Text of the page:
From the AGA Journals

Proximal ADR could become important new quality metric

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'What gets measured gets managed'

“What gets measured gets managed” is a common mantra in quality improvement. Adenoma detection rate (ADR) is currently one measure of a “quality” colonoscopy and a metric that is studied to determine means for improvement. ADR is an imperfect measure as it does not necessarily reflect true risk of a postcolonoscopy cancer in all parts of the colon since many post colonoscopy cancers are found in the proximal colon. To try to better understand potential differences in polyps found in different segments of the colon, and to determine if this was a metric that could be measured, Kosinski and colleagues studied a large claims database to understand the potential difference in ADR in the proximal versus distal colon.

Sunanda V. Kane, MD, professor of medicine at Mayo Clinic in Rochester, Minnesota

Dr. Sunanda V. Kane

Their main finding was that, with advancing age, the ADR for proximal lesions is far greater than for distal ones, especially after 60. They also found that experience of the colonoscopist as determined by the number of procedures performed made a difference in all forms of ADR. Given that proximal lesions tend to be more flat and potentially hard to see, it makes sense that experience is important. Determining an ADR for all parts of the colon rather than grouping it together makes sense since the pathology of polyps can differ based on location and is likely a metric that will find its way into the definition of acceptable colonoscopy practice.

Sunanda Kane, MD, MSPH, is professor of medicine in the division of gastroenterology and hepatology at the Mayo Clinic, Rochester, Minn. Dr. Kane has no relevant conflicts of interest.



Measurement of the proximal adenoma detection rate may be an important new quality metric for screening colonoscopy, propose researchers in a study that found proportionately more adenomas detected in the right colon with increasing patient age.

As patients age, in fact, the rate of increase of proximal adenomas is far greater than for distal adenomas in both men and women and in all races, wrote Lawrence Kosinski, MD, founder and chief medical officer of Sonar MD in Chicago, and colleagues.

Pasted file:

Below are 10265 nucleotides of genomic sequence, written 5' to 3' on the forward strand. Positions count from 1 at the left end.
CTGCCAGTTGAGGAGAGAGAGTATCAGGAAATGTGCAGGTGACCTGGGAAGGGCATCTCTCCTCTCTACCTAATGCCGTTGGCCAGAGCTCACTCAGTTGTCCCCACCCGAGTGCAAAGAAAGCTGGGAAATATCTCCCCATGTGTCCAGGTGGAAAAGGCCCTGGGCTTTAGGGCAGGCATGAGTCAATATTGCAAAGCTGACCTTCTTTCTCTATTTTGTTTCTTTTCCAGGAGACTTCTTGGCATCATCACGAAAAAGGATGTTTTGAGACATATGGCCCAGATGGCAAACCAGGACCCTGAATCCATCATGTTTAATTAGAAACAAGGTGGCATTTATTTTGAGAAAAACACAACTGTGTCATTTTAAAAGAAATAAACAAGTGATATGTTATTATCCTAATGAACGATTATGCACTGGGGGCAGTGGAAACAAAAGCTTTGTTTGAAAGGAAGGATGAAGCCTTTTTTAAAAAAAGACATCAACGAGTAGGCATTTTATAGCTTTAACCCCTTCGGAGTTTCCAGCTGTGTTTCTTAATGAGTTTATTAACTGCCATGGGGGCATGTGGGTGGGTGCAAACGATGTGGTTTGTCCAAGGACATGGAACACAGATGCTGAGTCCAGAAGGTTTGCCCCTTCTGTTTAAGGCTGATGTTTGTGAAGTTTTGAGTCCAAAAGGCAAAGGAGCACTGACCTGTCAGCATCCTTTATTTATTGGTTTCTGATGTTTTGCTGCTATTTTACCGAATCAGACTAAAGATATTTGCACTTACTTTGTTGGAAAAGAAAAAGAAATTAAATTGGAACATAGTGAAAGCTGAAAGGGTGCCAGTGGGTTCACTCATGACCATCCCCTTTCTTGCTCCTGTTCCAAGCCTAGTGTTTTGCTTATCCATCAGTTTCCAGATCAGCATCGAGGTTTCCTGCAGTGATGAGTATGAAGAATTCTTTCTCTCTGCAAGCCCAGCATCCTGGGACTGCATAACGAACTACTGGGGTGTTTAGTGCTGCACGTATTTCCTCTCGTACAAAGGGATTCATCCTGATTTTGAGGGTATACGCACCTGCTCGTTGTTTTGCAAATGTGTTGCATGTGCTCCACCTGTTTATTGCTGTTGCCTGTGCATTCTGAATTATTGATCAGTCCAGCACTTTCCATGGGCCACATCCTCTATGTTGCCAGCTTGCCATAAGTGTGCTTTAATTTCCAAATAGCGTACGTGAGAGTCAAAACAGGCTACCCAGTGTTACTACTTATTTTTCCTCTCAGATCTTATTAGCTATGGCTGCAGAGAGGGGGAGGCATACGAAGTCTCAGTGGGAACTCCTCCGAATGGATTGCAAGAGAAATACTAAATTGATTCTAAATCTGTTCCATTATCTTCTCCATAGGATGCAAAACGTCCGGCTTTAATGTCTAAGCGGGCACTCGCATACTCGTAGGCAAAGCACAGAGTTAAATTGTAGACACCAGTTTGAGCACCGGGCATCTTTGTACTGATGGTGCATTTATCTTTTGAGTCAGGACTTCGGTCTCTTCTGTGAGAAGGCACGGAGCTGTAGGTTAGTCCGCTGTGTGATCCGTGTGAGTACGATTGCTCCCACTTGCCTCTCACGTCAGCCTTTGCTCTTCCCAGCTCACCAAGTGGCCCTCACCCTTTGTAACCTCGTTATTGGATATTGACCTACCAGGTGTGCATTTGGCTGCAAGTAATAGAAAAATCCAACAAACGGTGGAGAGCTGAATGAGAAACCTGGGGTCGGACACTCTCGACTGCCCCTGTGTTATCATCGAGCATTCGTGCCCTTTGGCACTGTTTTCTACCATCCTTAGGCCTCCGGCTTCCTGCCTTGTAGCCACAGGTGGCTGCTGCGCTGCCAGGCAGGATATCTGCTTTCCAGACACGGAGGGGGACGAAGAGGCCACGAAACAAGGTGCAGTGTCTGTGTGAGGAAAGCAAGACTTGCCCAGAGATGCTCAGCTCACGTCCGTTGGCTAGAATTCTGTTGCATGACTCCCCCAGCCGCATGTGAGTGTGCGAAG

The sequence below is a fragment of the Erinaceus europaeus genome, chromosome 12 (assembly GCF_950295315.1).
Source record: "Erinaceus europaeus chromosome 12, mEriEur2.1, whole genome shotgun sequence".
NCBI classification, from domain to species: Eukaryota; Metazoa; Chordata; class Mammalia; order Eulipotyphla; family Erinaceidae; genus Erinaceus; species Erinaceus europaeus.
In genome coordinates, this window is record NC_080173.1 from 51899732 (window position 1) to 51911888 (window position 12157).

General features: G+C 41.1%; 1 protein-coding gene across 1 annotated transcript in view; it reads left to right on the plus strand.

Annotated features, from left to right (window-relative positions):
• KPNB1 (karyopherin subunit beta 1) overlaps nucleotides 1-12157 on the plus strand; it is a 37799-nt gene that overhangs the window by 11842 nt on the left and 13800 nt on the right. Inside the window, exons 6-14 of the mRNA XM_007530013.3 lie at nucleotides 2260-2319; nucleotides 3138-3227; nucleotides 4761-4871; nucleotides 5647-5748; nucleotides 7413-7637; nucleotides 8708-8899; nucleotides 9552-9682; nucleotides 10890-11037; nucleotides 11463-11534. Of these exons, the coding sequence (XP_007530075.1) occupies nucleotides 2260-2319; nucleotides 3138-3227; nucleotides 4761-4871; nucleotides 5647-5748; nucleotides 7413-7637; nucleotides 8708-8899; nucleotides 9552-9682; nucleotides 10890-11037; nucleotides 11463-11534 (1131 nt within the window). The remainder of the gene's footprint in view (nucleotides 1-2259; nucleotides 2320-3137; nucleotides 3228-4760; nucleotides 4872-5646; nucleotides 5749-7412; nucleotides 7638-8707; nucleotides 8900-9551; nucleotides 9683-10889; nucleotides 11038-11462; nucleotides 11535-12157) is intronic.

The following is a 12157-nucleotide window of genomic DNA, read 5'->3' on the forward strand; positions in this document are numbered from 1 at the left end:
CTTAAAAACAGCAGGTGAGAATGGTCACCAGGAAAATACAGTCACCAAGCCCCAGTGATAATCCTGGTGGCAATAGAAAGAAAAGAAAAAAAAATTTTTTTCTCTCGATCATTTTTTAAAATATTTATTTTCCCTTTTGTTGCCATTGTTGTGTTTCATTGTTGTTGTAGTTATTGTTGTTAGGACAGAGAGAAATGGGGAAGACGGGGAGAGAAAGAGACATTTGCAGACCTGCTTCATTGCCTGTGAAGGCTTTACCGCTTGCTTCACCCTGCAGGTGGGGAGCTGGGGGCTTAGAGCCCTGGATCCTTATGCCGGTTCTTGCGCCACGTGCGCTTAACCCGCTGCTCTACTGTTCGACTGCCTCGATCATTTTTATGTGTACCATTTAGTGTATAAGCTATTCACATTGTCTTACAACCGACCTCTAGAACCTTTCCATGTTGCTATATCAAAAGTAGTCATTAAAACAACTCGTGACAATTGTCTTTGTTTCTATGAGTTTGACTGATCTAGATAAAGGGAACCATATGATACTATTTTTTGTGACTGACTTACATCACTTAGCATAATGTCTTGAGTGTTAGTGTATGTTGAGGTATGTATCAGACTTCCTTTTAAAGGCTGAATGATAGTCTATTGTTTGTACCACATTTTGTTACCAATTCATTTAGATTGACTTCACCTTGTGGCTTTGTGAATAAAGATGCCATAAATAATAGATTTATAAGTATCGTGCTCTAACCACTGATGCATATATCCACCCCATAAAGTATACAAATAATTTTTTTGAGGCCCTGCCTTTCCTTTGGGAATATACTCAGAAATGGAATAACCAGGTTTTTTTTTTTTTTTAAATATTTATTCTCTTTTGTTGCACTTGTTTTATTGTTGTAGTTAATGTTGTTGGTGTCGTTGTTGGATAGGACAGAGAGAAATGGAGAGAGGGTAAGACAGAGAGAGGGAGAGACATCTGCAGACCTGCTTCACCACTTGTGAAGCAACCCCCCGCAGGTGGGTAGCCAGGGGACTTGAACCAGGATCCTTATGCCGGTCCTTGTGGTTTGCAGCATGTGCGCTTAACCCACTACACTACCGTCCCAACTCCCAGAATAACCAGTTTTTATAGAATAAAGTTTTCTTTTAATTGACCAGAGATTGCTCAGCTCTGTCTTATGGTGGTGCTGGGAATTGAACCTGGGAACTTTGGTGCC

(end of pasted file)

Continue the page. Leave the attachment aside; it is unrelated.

Dr. Lawrence Kosinski

Dr. Lawrence Kosinski

Adenoma detection rate, the proportion of screening colonoscopies performed by a physician that detect at least one histologically confirmed colorectal adenoma or adenocarcinoma, has become an accepted quality metric because of the association of high ADR with lower rates of postcolonoscopy colorectal cancer (CRC). ADR varies widely among endoscopists, however, which could be related to differences in adenoma detection in different parts of the colon.

“An endoscopist could perform a high-quality examination of the distal colon and find one adenoma but at the same time miss important pathology in the proximal colon,” the authors wrote. “These differences could be clinically important if CRC occurs after colonoscopy.” The study was published in Techniques and Innovations in Gastrointestinal Endoscopy .

Dr. Kosinski and colleagues analyzed retrospective claims data from all colonoscopies performed between 2016-2018 submitted to the Health Care Service Corporation, which is the exclusive Blue Cross Blue Shield licensee for Illinois, Texas, Oklahoma, New Mexico, and Montana. All 50 states were represented in the patient population, though Illinois and Texas accounted for 66% of the cases.